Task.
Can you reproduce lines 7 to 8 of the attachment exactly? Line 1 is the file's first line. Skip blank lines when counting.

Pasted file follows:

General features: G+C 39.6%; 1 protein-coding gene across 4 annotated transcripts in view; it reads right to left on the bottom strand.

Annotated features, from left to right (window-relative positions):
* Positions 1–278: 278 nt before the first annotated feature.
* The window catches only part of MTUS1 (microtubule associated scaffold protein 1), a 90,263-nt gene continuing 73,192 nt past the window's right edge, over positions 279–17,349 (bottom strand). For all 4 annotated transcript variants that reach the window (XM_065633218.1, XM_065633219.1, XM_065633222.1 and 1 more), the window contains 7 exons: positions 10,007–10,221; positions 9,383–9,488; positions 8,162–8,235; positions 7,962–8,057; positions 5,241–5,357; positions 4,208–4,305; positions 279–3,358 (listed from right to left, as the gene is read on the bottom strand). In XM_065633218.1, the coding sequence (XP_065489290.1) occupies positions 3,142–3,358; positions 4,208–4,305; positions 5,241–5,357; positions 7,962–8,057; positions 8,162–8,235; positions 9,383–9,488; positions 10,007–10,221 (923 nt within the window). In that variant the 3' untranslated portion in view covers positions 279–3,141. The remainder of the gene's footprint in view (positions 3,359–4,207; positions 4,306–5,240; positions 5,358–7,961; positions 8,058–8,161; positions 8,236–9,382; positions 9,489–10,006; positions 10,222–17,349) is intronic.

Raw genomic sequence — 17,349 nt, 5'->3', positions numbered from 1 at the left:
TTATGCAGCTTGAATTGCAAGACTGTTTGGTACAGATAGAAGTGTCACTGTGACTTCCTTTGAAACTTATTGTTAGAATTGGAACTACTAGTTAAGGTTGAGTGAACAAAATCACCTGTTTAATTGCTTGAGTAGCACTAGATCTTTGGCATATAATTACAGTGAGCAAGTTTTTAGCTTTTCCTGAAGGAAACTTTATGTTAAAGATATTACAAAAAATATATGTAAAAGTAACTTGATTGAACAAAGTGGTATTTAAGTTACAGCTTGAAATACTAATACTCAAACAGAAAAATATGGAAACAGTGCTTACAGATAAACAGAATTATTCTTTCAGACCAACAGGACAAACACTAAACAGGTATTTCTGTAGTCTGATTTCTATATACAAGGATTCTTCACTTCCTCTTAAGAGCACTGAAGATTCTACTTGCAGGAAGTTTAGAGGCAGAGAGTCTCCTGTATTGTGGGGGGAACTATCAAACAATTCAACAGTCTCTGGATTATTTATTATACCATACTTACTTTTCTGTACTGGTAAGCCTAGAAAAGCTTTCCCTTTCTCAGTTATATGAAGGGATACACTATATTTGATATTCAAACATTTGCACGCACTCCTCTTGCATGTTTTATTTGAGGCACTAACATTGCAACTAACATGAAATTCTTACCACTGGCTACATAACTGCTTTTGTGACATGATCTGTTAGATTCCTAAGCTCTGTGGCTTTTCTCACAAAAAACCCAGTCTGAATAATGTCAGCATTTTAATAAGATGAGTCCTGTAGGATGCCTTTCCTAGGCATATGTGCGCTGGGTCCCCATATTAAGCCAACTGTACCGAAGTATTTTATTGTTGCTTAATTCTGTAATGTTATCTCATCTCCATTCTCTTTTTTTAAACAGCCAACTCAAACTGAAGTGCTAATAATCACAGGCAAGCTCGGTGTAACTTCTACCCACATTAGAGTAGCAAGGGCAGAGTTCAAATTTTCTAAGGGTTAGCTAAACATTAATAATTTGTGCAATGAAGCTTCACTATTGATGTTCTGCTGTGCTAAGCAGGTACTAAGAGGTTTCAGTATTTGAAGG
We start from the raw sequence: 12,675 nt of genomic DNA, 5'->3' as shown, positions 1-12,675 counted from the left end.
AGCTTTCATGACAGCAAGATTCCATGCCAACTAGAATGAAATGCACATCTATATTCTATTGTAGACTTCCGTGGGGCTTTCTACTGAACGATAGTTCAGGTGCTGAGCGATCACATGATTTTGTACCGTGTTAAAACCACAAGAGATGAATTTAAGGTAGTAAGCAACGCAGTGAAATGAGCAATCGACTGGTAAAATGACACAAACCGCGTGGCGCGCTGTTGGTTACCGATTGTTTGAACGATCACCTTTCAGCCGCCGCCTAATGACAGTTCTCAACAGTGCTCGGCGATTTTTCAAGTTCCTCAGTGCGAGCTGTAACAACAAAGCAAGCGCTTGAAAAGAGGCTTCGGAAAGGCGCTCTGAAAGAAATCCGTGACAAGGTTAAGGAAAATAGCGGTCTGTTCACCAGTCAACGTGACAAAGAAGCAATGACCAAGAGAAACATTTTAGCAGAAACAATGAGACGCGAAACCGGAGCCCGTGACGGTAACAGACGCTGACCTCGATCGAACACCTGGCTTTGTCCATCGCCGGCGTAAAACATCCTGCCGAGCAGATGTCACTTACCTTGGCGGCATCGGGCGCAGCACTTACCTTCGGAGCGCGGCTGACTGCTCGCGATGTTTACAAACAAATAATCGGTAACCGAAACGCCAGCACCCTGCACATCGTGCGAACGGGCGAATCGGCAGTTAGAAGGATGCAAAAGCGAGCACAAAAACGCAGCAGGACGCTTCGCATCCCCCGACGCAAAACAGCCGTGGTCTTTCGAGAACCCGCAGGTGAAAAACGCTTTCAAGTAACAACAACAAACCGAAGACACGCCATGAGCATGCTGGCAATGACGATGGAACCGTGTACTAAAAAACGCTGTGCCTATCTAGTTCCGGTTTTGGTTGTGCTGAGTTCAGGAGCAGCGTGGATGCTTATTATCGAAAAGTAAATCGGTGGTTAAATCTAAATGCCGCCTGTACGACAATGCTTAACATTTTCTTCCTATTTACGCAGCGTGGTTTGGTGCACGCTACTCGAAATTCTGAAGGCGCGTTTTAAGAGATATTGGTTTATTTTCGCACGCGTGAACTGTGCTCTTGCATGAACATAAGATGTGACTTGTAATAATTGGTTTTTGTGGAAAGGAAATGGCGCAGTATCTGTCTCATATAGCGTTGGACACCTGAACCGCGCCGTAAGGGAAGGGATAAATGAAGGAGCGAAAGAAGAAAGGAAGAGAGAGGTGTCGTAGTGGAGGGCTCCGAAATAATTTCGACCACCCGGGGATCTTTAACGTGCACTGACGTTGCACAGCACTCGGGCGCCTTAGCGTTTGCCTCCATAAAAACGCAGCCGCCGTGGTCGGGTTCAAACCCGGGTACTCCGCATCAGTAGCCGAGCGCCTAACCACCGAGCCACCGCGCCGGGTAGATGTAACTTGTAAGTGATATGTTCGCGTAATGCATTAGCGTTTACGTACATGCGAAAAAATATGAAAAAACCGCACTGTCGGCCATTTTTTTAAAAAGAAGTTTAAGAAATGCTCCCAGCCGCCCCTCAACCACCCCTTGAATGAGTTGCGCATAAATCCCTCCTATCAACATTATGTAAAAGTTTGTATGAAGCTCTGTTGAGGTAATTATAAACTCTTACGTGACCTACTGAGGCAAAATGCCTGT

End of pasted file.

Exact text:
We start from the raw sequence: 12,675 nt of genomic DNA, 5'->3' as shown, positions 1-12,675 counted from the left end.
AGCTTTCATGACAGCAAGATTCCATGCCAACTAGAATGAAATGCACATCTATATTCTATTGTAGACTTCCGTGGGGCTTTCTACTGAACGATAGTTCAGGTGCTGAGCGATCACATGATTTTGTACCGTGTTAAAACCACAAGAGATGAATTTAAGGTAGTAAGCAACGCAGTGAAATGAGCAATCGACTGGTAAAATGACACAAACCGCGTGGCGCGCTGTTGGTTACCGATTGTTTGAACGATCACCTTTCAGCCGCCGCCTAATGACAGTTCTCAACAGTGCTCGGCGATTTTTCAAGTTCCTCAGTGCGAGCTGTAACAACAAAGCAAGCGCTTGAAAAGAGGCTTCGGAAAGGCGCTCTGAAAGAAATCCGTGACAAGGTTAAGGAAAATAGCGGTCTGTTCACCAGTCAACGTGACAAAGAAGCAATGACCAAGAGAAACATTTTAGCAGAAACAATGAGACGCGAAACCGGAGCCCGTGACGGTAACAGACGCTGACCTCGATCGAACACCTGGCTTTGTCCATCGCCGGCGTAAAACATCCTGCCGAGCAGATGTCACTTACCTTGGCGGCATCGGGCGCAGCACTTACCTTCGGAGCGCGGCTGACTGCTCGCGATGTTTACAAACAAATAATCGGTAACCGAAACGCCAGCACCCTGCACATCGTGCGAACGGGCGAATCGGCAGTTAGAAGGATGCAAAAGCGAGCACAAAAACGCAGCAGGACGCTTCGCATCCCCCGACGCAAAACAGCCGTGGTCTTTCGAGAACCCGCAGGTGAAAAACGCTTTCAAGTAACAACAACAAACCGAAGACACGCCATGAGCATGCTGGCAATGACGATGGAACCGTGTACTAAAAAACGCTGTGCCTATCTAGTTCCGGTTTTGGTTGTGCTGAGTTCAGGAGCAGCGTGGATGCTTATTATCGAAAAGTAAATCGGTGGTTAAATCTAAATGCCGCCTGTACGACAATGCTTAACATTTTCTTCCTATTTACGCAGCGTGGTTTGGTGCACGCTACTCGAAATTCTGAAGGCGCGTTTTAAGAGATATTGGTTTATTTTCGCACGCGTGAACTGTGCTCTTGCATGAACATAAGATGTGACTTGTAATAATTGGTTTTTGTGGAAAGGAAATGGCGCAGTATCTGTCTCATATAGCGTTGGACACCTGAACCGCGCCGTAAGGGAAGGGATAAATGAAGGAGCGAAAGAAGAAAGGAAGAGAGAGGTGTCGTAGTGGAGGGCTCCGAAATAATTTCGACCACCCGGGGATCTTTAACGTGCACTGACGTTGCACAGCACTCGGGCGCCTTAGCGTTTGCCTCCATAAAAACGCAGCCGCCGTGGTCGGGTTCAAACCCGGGTACTCCGCATCAGTAGCCGAGCGCCTAACCACCGAGCCACCGCGCCGGGTAGATGTAACTTGTAAGTGATATGTTCGCGTAATGCATTAGCGTTTACGTACATGCGAAAAAATATGAAAAAACCGCACTGTCGGCCATTTTTTTAAAAAGAAGTTTAAGAAATGCTCCCAGCCGCCCCTCAACCACCCCTTGAATGAGTTGCGCATAAATCCCTCCTATCAACATTATGTAAAAGTTTGTATGAAGCTCTGTTGAGGTAATTATAAACTCTTACGTGACCTACTGAGGCAAAATGCCTGT